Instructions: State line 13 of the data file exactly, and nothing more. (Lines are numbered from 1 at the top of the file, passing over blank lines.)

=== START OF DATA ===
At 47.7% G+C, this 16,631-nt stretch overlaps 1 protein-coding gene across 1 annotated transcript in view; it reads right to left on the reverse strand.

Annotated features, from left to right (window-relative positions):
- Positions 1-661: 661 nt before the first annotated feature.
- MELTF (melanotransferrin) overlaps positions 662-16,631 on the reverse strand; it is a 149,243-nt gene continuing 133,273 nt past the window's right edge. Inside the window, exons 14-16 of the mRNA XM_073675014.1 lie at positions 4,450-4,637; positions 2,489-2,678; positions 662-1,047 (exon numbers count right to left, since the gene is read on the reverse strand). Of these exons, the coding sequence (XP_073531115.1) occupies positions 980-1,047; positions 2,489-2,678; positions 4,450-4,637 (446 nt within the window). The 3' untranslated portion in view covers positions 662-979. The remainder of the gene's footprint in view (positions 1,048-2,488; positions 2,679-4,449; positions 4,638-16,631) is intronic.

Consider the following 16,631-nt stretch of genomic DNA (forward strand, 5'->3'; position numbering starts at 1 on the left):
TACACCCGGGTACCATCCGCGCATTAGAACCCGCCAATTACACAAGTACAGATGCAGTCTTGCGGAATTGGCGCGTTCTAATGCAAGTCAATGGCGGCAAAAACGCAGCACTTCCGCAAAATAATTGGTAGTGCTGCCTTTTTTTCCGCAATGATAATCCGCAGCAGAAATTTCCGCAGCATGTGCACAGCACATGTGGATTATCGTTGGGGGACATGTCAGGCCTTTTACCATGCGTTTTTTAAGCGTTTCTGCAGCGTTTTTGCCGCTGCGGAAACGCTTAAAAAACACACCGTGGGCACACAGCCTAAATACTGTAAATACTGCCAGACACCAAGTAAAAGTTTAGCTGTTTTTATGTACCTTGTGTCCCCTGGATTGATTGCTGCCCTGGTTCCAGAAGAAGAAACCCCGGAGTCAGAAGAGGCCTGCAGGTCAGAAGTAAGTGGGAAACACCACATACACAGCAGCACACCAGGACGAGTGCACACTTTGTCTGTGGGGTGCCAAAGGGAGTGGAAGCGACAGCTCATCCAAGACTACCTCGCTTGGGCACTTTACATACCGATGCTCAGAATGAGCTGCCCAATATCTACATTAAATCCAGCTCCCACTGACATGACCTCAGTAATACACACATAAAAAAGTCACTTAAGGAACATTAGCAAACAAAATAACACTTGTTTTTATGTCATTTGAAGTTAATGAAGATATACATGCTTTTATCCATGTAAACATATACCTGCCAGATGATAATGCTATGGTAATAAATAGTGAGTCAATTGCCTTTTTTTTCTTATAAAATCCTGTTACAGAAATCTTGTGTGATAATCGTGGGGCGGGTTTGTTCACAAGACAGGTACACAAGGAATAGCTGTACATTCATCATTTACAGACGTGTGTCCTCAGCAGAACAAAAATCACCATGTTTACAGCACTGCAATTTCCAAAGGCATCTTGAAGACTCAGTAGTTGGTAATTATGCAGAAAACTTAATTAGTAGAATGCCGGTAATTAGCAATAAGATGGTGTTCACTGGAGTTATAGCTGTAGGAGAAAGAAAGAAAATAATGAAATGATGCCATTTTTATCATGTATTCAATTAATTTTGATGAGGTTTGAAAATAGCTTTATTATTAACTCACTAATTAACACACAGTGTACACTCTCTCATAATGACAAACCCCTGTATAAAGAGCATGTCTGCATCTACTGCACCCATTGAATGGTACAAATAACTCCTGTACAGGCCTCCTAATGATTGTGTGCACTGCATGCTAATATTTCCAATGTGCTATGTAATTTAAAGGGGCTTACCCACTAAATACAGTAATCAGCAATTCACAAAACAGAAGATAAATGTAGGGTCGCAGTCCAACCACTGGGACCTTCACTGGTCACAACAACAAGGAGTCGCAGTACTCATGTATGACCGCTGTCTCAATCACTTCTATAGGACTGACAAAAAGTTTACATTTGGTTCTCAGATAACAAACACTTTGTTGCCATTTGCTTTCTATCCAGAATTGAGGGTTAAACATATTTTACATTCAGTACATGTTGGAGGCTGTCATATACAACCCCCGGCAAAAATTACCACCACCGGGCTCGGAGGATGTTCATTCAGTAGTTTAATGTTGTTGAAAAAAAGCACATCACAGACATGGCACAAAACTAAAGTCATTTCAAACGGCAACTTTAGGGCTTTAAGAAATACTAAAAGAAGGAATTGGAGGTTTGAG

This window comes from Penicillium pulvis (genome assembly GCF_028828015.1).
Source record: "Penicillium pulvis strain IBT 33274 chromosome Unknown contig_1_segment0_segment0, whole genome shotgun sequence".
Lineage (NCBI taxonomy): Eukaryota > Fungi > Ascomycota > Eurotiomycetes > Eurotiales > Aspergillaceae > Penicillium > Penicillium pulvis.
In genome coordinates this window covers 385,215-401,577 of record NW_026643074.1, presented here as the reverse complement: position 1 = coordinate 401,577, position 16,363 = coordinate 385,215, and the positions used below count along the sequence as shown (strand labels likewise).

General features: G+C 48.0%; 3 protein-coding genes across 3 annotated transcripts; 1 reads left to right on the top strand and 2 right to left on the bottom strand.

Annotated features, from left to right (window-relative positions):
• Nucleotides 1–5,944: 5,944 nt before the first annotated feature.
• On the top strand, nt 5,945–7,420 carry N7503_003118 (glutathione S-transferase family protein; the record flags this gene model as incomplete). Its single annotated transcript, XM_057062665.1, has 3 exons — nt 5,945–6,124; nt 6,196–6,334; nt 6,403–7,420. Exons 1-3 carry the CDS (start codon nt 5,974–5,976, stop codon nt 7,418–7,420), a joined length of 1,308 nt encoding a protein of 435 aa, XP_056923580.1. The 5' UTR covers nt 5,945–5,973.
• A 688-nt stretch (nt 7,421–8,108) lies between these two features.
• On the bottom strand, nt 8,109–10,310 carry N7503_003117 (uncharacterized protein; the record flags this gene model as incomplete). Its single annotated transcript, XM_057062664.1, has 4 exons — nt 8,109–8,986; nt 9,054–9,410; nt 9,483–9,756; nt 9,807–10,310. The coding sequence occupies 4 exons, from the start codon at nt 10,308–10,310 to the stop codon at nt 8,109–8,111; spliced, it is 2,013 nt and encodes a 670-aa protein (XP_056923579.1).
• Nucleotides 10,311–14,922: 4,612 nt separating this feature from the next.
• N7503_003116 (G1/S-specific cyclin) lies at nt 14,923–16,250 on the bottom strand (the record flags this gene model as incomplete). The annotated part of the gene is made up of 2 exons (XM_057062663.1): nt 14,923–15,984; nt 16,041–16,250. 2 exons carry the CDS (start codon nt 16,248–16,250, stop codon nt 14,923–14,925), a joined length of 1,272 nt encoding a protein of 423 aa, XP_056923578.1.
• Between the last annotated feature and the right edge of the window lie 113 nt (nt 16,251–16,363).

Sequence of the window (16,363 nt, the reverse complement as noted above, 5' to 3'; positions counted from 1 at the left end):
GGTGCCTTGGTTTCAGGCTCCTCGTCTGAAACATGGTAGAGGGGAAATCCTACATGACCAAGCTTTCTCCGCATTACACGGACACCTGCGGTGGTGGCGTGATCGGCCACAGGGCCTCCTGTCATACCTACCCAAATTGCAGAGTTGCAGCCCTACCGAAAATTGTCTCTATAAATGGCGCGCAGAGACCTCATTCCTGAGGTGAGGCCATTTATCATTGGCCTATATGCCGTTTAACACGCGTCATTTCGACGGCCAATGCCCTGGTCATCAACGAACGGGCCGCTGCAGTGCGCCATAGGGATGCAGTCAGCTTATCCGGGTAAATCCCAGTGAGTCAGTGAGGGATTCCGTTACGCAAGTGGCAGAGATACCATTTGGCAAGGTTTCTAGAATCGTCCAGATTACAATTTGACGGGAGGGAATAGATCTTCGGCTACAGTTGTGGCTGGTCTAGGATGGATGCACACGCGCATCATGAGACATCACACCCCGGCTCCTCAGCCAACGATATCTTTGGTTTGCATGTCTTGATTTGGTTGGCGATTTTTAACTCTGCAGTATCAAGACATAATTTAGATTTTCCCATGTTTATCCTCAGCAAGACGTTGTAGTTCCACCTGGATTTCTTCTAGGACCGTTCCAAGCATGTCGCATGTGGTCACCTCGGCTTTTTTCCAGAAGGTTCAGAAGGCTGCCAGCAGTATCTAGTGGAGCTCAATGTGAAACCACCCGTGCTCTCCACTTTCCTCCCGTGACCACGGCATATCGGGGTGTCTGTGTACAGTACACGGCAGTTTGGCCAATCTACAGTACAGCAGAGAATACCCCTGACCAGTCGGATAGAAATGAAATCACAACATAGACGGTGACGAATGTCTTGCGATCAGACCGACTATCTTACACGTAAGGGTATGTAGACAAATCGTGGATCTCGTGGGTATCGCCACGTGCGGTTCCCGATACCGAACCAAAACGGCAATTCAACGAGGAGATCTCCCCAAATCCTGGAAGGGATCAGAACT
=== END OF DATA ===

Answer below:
• Nucleotides 1–5,944: 5,944 nt before the first annotated feature.